Shareholders in Newfield Resources didn’t at first take kindly to a rights issue, the aim of which was to build Sierra Leone diamond prospect – Tonga-Tonguma – previously owned by Karl Smithson’s Stellar Diamonds which had run out of finance at a time of market austerity and flat diamond prospects. But if the Australian company has got its numbers right, the mine could become one of the world’s most durable and valuable diamond operations. The project’s resource was recently upgraded to 7.4 million carats from 4.5m carats, but with an estimated ‘gold equivalent rock value’ of 12 grams per tonne, it’s the value of Tonga-Tonguma that has Newfield most excited. It pounced on Stellar with a £7.75m takeover offer in April with Smithson, joining the Newfield board. It now falls to Smithson to prove the transaction was worthwhile. Smithson now oversees Tonga-Tonguma as well as two other prospects in neighbouring Liberia which were already in the Newfield stable. First production from Tonga-Tonguma is expected 12 months after construction on the mine starts. A 9.3% portion of the revenue eventually generated from the mine will be paid to Octea, the Beny Steinmetz company. One of Smithson’s last acts at Stellar was to win the licence for the prospect. Although Steinmetz has the royalty flow, Octea does not have any ownership claim, Smithson insists.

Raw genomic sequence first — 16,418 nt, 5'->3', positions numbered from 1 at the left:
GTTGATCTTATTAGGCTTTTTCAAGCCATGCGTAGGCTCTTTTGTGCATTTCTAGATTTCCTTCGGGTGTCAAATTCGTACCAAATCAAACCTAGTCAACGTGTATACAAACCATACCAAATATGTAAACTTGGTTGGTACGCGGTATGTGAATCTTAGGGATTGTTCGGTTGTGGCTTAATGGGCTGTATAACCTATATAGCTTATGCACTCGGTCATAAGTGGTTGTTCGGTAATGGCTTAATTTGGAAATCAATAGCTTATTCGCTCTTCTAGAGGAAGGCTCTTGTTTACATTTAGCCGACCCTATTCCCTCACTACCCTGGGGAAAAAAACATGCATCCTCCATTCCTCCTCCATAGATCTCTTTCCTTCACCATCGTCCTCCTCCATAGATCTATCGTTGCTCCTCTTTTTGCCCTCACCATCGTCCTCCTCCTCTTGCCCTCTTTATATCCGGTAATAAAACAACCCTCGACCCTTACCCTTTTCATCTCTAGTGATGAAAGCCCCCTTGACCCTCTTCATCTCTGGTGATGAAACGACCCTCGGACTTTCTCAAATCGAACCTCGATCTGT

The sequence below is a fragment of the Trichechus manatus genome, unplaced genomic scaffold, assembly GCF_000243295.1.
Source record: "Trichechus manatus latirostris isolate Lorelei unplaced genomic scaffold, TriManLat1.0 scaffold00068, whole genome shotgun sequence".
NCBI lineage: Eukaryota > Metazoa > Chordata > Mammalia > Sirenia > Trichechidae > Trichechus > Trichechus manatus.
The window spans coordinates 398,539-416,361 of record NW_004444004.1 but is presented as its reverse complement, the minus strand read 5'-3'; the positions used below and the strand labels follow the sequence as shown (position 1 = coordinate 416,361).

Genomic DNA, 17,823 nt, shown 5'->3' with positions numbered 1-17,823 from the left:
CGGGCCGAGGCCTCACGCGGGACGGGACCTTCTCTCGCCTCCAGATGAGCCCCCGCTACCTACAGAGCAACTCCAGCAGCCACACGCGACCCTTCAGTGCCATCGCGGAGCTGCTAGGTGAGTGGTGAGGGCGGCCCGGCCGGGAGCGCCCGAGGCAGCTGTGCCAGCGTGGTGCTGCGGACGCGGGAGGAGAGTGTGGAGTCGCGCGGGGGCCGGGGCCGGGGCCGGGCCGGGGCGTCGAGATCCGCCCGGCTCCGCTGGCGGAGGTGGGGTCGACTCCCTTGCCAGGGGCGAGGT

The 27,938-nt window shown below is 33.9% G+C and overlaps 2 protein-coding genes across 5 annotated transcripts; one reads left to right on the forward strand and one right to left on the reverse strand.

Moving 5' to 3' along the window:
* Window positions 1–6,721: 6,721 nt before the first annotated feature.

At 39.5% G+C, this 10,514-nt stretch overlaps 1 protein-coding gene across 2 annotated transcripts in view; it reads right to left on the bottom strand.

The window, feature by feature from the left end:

“Although Steinmetz has the royalty flow, Octea does not have any ownership claim.”
LIFE OF KARL
Smithson is one of the many former De Beers people going about finding diamonds on their own. He listed Stellar Diamonds through the reverse takeover of West African Diamonds raising over $15m whilst at the firm. A geology graduate of Kingston University in the UK, he is credited with finding high quality diamonds in Botswana, Zimbabwe, Sierra Leon and Liberia. He was awarded the Old Mutual Gold Medal for services.
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